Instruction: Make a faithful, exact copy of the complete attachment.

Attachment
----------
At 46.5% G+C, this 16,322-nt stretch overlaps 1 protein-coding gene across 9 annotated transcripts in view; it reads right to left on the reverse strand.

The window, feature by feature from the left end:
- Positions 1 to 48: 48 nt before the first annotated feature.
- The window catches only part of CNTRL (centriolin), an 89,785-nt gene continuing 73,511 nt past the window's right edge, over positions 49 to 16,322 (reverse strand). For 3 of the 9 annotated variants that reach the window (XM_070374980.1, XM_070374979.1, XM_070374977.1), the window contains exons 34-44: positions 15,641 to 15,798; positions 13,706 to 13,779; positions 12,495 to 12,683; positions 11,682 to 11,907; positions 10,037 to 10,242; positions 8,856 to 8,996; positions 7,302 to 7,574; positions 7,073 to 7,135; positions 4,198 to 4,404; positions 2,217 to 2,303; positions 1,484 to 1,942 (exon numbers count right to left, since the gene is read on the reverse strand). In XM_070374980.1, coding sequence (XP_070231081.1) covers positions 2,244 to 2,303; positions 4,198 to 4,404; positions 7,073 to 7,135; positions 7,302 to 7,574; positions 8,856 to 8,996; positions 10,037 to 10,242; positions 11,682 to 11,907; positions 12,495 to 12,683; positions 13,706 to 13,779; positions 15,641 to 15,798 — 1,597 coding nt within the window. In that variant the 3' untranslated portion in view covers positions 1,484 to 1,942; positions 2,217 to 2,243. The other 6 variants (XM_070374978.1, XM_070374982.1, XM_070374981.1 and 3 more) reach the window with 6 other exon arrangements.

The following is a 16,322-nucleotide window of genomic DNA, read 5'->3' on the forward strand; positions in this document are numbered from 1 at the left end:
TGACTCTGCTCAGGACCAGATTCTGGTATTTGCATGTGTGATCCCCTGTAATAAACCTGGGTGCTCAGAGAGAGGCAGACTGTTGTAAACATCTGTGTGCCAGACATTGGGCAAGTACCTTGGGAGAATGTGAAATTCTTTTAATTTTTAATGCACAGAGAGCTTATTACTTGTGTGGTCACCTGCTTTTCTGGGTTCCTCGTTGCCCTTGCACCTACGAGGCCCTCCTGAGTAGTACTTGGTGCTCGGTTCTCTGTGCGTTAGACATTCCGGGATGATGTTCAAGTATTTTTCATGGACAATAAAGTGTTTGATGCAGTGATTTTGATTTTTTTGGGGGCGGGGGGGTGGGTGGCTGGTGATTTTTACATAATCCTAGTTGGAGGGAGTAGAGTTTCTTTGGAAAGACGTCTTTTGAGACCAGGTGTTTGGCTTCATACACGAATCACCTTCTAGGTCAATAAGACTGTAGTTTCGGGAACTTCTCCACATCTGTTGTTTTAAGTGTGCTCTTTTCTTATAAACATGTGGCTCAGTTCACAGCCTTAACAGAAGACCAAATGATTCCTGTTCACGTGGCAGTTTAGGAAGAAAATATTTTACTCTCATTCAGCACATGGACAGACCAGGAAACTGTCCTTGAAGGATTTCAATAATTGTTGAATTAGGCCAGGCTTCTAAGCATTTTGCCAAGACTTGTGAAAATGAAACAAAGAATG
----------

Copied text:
At 46.5% G+C, this 16,322-nt stretch overlaps 1 protein-coding gene across 9 annotated transcripts in view; it reads right to left on the reverse strand.

The window, feature by feature from the left end:
- Positions 1 to 48: 48 nt before the first annotated feature.
- The window catches only part of CNTRL (centriolin), an 89,785-nt gene continuing 73,511 nt past the window's right edge, over positions 49 to 16,322 (reverse strand). For 3 of the 9 annotated variants that reach the window (XM_070374980.1, XM_070374979.1, XM_070374977.1), the window contains exons 34-44: positions 15,641 to 15,798; positions 13,706 to 13,779; positions 12,495 to 12,683; positions 11,682 to 11,907; positions 10,037 to 10,242; positions 8,856 to 8,996; positions 7,302 to 7,574; positions 7,073 to 7,135; positions 4,198 to 4,404; positions 2,217 to 2,303; positions 1,484 to 1,942 (exon numbers count right to left, since the gene is read on the reverse strand). In XM_070374980.1, coding sequence (XP_070231081.1) covers positions 2,244 to 2,303; positions 4,198 to 4,404; positions 7,073 to 7,135; positions 7,302 to 7,574; positions 8,856 to 8,996; positions 10,037 to 10,242; positions 11,682 to 11,907; positions 12,495 to 12,683; positions 13,706 to 13,779; positions 15,641 to 15,798 — 1,597 coding nt within the window. In that variant the 3' untranslated portion in view covers positions 1,484 to 1,942; positions 2,217 to 2,243. The other 6 variants (XM_070374978.1, XM_070374982.1, XM_070374981.1 and 3 more) reach the window with 6 other exon arrangements.

The following is a 16,322-nucleotide window of genomic DNA, read 5'->3' on the forward strand; positions in this document are numbered from 1 at the left end:
TGACTCTGCTCAGGACCAGATTCTGGTATTTGCATGTGTGATCCCCTGTAATAAACCTGGGTGCTCAGAGAGAGGCAGACTGTTGTAAACATCTGTGTGCCAGACATTGGGCAAGTACCTTGGGAGAATGTGAAATTCTTTTAATTTTTAATGCACAGAGAGCTTATTACTTGTGTGGTCACCTGCTTTTCTGGGTTCCTCGTTGCCCTTGCACCTACGAGGCCCTCCTGAGTAGTACTTGGTGCTCGGTTCTCTGTGCGTTAGACATTCCGGGATGATGTTCAAGTATTTTTCATGGACAATAAAGTGTTTGATGCAGTGATTTTGATTTTTTTGGGGGCGGGGGGGTGGGTGGCTGGTGATTTTTACATAATCCTAGTTGGAGGGAGTAGAGTTTCTTTGGAAAGACGTCTTTTGAGACCAGGTGTTTGGCTTCATACACGAATCACCTTCTAGGTCAATAAGACTGTAGTTTCGGGAACTTCTCCACATCTGTTGTTTTAAGTGTGCTCTTTTCTTATAAACATGTGGCTCAGTTCACAGCCTTAACAGAAGACCAAATGATTCCTGTTCACGTGGCAGTTTAGGAAGAAAATATTTTACTCTCATTCAGCACATGGACAGACCAGGAAACTGTCCTTGAAGGATTTCAATAATTGTTGAATTAGGCCAGGCTTCTAAGCATTTTGCCAAGACTTGTGAAAATGAAACAAAGAATG